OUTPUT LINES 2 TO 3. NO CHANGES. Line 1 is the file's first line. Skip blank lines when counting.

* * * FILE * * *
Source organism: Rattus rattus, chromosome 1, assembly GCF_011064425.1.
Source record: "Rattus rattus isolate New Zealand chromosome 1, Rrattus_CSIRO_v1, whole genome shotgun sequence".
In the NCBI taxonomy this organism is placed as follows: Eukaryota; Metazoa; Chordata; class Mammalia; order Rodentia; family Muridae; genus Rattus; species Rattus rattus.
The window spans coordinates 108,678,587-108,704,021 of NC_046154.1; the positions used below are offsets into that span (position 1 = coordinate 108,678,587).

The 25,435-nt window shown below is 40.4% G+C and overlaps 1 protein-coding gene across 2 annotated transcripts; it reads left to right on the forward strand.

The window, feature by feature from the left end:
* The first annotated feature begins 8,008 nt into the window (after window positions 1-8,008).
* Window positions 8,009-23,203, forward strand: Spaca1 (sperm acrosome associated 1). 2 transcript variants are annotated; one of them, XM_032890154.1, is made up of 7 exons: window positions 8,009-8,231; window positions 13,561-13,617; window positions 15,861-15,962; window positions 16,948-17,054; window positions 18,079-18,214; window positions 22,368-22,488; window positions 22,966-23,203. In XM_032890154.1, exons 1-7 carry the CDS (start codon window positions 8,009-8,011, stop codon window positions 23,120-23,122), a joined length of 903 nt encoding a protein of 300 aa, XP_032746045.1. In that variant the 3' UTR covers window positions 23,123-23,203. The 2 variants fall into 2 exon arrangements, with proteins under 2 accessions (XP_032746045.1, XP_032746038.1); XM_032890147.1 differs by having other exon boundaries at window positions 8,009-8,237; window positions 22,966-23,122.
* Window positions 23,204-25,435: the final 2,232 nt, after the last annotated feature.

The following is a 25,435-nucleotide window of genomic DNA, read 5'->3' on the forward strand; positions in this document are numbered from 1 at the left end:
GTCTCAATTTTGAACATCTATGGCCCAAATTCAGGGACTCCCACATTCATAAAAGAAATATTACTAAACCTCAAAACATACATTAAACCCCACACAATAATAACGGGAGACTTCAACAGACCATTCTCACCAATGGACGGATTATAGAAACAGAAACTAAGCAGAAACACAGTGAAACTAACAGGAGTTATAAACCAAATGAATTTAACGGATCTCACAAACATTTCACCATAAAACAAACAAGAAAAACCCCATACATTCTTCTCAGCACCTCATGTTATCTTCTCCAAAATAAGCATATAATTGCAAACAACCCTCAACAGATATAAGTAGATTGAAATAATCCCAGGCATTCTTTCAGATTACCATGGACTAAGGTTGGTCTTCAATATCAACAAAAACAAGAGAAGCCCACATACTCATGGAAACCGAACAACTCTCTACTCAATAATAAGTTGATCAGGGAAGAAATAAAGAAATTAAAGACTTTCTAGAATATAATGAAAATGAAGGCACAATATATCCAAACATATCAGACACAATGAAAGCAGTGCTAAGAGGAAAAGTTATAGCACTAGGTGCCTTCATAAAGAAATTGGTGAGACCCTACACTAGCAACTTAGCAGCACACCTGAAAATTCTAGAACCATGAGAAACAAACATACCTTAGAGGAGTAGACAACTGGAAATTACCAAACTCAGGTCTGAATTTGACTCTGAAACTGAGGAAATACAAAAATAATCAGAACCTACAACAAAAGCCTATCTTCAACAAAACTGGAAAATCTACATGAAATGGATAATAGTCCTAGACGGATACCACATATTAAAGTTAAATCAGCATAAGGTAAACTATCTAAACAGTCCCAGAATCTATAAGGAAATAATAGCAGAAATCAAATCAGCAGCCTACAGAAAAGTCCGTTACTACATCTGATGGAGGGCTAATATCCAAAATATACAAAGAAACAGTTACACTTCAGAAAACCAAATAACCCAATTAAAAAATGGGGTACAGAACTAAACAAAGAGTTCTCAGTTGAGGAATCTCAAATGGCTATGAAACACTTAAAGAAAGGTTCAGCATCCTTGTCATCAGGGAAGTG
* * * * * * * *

Source record: "Rattus rattus isolate New Zealand chromosome 1, Rrattus_CSIRO_v1, whole genome shotgun sequence".
In the NCBI taxonomy this organism is placed as follows: Eukaryota; Metazoa; Chordata; class Mammalia; order Rodentia; family Muridae; genus Rattus; species Rattus rattus.